Flu Shots – Updates For 2016-2017


The flu shot is the yearly vaccine against the deadly virus influenza or commonly known as the flu. Influenza can cause serious illness, especially in young children, adults over the age of 65, pregnant women and those who have deteriorating health conditions.

The flu season starts at the beginning of fall and continues during the whole winter season. It peaks around January and February. The ideal time to get the flu shots is before the end of October. The yearly outbreak is caused by two types of viruses known as influenza A and B.

New influenza vaccines are developed every year because the virus often undergoes mutation. The researchers use the preceding month’s data to develop the new vaccine that will be effective against the virus.

Here is the summary of the changes made in flu shots for the year 2017.

A recent study has shown that nasal spray (a type of flu shot) has not been very effective against the flu. A decision was taken by CDC (Center for Disease Control and Prevention) that nasal spray will not be used as flu shot for this year. It is uncertain that the decision will be changed next year or not.

Flu shots have been termed as safe for those suffering from egg allergies. Previously, there was a recommendation of a person suffering from egg allergy to be watched for 30 minutes after taking the flu shots. This recommendation has been taken off now, as the study has shown that severe egg allergy caused by flu shot is a very unlikely situation.

A new vaccine named “Flucelvax” has been developed which is made from a virus that grows in animal cells. This vaccination is recommended for ages 4 and above. This type of vaccine is not considered 100% egg free because it is manufactured from a virus that is obtained from an egg source. There is another vaccine called “Flublok” that only contains protein from a virus that has grown in animal cells. It is 100% egg-free and is licensed for ages 18 and above.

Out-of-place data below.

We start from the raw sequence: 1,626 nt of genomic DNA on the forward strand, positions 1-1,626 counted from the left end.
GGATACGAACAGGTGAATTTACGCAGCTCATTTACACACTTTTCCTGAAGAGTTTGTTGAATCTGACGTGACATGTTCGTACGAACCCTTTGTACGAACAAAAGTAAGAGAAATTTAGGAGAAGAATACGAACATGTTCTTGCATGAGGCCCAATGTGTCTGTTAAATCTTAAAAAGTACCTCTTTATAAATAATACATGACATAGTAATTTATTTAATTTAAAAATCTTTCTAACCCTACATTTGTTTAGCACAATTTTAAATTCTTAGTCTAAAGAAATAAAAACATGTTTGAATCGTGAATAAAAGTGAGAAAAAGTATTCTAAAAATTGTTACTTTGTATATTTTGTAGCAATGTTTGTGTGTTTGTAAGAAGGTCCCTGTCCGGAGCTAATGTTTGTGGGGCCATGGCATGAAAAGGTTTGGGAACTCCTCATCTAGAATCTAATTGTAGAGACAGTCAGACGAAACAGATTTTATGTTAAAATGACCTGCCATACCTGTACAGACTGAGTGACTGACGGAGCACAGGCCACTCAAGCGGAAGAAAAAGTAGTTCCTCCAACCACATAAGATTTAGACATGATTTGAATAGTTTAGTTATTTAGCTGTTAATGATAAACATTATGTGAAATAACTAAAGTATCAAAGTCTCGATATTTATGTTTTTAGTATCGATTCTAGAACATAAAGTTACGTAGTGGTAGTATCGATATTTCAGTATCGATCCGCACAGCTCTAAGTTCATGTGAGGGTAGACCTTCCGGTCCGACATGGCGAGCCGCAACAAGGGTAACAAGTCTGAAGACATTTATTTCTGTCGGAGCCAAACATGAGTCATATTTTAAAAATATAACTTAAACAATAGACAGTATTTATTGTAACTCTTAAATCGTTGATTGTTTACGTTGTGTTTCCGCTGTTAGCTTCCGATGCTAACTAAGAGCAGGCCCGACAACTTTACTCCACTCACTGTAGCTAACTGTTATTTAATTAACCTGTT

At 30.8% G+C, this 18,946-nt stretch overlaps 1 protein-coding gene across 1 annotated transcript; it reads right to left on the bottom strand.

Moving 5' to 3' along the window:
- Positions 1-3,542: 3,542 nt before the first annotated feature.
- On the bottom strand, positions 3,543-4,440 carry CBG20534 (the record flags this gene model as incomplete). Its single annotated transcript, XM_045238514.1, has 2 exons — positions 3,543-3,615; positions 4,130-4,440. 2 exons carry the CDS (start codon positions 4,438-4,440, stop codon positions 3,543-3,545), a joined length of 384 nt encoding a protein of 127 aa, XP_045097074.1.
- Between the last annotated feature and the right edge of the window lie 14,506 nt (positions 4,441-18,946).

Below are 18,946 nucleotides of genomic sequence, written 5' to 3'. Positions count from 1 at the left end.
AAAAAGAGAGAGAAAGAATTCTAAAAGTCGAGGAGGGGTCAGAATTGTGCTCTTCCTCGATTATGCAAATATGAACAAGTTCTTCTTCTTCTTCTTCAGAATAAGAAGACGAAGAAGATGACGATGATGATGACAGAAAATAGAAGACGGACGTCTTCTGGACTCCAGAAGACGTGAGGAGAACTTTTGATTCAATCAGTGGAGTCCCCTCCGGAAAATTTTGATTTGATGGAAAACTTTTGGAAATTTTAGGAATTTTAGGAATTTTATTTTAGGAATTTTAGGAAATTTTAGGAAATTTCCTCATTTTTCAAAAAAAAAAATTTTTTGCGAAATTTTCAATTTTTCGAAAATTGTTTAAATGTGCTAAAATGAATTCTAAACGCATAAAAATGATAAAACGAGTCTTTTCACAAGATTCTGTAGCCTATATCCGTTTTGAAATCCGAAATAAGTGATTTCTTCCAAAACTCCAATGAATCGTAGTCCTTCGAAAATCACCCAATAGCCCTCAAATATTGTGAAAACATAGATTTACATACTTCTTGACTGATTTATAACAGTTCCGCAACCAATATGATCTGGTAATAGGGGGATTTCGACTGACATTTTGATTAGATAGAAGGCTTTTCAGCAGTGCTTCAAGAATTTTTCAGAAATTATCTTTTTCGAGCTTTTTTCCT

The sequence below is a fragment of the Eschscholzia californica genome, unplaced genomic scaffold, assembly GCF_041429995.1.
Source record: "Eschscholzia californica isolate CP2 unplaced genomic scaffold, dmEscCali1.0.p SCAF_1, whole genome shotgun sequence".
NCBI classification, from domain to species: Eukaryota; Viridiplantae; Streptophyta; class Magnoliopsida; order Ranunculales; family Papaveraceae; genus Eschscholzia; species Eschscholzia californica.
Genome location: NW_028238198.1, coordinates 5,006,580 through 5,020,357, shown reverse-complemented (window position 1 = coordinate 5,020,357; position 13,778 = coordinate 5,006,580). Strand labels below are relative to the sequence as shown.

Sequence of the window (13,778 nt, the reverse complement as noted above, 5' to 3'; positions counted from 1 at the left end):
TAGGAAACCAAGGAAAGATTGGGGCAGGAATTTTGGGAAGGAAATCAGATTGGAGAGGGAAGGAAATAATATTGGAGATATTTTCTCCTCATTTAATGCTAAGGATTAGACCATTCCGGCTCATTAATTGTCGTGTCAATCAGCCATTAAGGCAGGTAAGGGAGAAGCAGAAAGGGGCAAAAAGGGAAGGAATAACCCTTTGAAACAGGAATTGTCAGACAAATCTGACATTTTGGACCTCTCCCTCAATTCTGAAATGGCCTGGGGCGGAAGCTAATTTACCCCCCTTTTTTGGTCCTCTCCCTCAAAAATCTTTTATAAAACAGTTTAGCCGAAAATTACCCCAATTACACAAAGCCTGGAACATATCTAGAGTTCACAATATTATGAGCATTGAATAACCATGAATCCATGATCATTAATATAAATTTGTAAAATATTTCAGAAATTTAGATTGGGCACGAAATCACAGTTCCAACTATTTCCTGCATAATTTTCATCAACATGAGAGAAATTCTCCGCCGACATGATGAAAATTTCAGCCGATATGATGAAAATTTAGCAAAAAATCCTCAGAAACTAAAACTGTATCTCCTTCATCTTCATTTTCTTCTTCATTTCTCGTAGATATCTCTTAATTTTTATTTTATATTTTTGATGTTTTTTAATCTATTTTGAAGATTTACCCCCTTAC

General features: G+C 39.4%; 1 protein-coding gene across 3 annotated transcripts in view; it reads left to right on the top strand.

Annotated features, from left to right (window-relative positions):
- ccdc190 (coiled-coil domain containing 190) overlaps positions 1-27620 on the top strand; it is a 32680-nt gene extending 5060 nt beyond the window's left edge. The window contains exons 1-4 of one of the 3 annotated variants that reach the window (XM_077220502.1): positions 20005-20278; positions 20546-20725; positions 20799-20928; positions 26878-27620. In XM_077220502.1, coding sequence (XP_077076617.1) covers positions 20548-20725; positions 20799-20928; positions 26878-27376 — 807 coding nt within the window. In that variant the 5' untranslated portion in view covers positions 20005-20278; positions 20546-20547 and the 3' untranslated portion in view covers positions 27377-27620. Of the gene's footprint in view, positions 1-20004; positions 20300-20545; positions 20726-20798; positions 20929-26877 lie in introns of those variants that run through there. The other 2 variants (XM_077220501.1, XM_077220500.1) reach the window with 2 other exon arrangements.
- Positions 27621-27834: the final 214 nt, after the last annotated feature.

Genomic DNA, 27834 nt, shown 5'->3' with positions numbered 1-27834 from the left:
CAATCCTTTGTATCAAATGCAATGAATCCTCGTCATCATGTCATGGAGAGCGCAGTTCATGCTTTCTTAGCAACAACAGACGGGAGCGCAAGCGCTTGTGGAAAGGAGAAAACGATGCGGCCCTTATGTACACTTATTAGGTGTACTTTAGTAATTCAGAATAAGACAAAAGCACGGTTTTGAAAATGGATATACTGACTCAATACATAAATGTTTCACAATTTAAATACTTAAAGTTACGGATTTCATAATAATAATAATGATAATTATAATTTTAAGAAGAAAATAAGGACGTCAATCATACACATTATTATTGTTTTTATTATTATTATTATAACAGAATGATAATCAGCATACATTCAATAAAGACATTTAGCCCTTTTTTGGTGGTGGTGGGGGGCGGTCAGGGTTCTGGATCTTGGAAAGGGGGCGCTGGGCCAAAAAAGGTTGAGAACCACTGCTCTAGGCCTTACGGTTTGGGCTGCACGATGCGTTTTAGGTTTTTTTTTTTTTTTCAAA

A new vaccine called “Flaud” has been available for people aging 65 or above. The influenza rate is highest in this age group and they have the weaker immunity response to the previously made vaccines. This is a high dose flu shot which contains 4 times the viral antigen than that of a standard flu shot. It produces a much higher response against the influenza virus and decreases the risk of suffering from the flu.

According to CDC, there can be mild side effects of using flu shots. For instance swelling, soreness or redness can be felt in the injected area. Cases of aches and low-grade fever have also been recorded as a result of flu shots. Flu nasal spray can cause wheezing, headache, runny nose, and vomiting in children. Headache, cough, and sore throat are the side effects that are often caused in adults by nasal spray.

Summing it up, flu season is arriving and it is highly recommended for you to get yourself and your family vaccinated against influenza to enjoy an illness-free fall.